Jesse and Celine's marriage encounters hardship as they attempt to manage life together years after their first meeting. It seems that the "Before" films are the only Richard Linklater films that I enjoy. Linklater's penchant for dividing people into two distinct groups, rebels and sell-outs, wanes when he focuses on Jesse and Celine, and the characters have more depth, more intellectual spark, more remarkable conflicts than any of Linklater's other characters. Their conflicts are remarkably real, and the reflections on life and relationships more poignant than most of what we see in modern romances. The plot - and there is a plot to these films - builds organically, borne out of reasonable assertions by both characters; no one is demonized in these films even if there is conflict. The film's climax is touching, heartfelt, and moving. The film's drawback is similar to its strengths. After all, we're so used to quick cuts, shallow multiplots, and scenes that get in, get out, and leave nothing fully explored that it takes a long period of adjustment before we can fully appreciated what Linklater does with these characters. Ethan Hawke and Julie Delpy have the type of chemistry that is rarely captured on film, but I suppose that acting these parts for almost twenty years has its advantages. Overall, Before Midnight might be the strongest film of the "Before" trilogy, but it's hard to make that determination as each is precious in itself.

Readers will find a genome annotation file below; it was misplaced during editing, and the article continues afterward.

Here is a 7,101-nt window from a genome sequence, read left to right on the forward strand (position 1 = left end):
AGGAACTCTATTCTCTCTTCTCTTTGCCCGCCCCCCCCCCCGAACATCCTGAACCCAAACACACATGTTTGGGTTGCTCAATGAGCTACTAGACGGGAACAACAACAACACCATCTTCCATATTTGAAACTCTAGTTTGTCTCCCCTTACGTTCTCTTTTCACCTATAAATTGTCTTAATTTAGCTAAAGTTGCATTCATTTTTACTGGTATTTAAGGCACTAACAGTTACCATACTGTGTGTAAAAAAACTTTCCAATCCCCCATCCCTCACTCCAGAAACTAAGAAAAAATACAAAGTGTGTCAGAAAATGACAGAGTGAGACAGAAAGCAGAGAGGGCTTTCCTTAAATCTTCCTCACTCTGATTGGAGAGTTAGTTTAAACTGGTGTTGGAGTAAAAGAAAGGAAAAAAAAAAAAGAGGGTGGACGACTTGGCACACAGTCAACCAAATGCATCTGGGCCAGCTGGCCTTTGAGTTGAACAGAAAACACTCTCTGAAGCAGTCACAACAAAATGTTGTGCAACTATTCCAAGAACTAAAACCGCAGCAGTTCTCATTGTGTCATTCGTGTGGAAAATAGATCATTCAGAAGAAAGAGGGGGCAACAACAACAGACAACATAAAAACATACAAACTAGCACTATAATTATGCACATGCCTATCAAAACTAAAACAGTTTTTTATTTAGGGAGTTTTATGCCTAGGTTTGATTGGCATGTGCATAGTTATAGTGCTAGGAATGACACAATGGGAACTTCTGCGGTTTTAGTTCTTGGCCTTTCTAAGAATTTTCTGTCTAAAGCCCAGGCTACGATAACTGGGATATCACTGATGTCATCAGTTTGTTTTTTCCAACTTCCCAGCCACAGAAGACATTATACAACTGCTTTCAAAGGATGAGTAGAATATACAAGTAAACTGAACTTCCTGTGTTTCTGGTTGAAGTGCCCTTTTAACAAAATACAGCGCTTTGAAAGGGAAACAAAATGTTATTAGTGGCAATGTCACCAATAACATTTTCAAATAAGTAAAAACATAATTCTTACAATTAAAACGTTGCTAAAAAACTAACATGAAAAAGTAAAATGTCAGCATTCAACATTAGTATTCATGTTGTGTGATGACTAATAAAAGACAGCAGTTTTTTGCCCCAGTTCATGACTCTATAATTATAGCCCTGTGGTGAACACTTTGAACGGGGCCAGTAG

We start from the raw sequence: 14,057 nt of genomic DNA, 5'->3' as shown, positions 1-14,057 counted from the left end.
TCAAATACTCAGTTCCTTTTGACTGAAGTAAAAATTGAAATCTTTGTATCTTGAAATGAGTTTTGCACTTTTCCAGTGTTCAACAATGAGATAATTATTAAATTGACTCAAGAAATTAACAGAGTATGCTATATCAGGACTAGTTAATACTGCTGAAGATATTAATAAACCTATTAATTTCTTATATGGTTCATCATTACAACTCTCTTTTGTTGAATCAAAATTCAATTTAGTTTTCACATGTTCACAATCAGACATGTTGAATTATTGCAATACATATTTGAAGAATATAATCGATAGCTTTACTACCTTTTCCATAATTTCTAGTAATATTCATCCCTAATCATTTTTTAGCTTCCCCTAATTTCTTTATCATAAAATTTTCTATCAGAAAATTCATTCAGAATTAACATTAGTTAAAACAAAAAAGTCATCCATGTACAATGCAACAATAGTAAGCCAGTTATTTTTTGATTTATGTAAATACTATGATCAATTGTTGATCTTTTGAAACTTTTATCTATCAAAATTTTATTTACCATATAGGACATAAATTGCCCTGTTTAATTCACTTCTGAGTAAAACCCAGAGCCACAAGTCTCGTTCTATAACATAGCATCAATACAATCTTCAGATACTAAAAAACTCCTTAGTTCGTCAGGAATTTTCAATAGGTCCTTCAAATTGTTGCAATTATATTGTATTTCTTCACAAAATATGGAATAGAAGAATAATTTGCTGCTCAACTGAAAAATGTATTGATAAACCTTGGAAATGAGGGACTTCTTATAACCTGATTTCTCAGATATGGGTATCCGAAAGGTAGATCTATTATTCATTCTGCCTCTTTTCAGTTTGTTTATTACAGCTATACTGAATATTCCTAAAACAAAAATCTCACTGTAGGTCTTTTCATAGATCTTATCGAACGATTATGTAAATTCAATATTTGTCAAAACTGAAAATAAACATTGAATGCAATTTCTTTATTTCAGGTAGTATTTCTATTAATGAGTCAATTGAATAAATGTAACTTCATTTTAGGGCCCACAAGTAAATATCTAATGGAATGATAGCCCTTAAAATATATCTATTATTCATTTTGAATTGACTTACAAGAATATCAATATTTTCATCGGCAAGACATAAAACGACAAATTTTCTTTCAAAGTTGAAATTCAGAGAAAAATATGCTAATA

Jim H Super Reviewer
  • Jan 22, 2014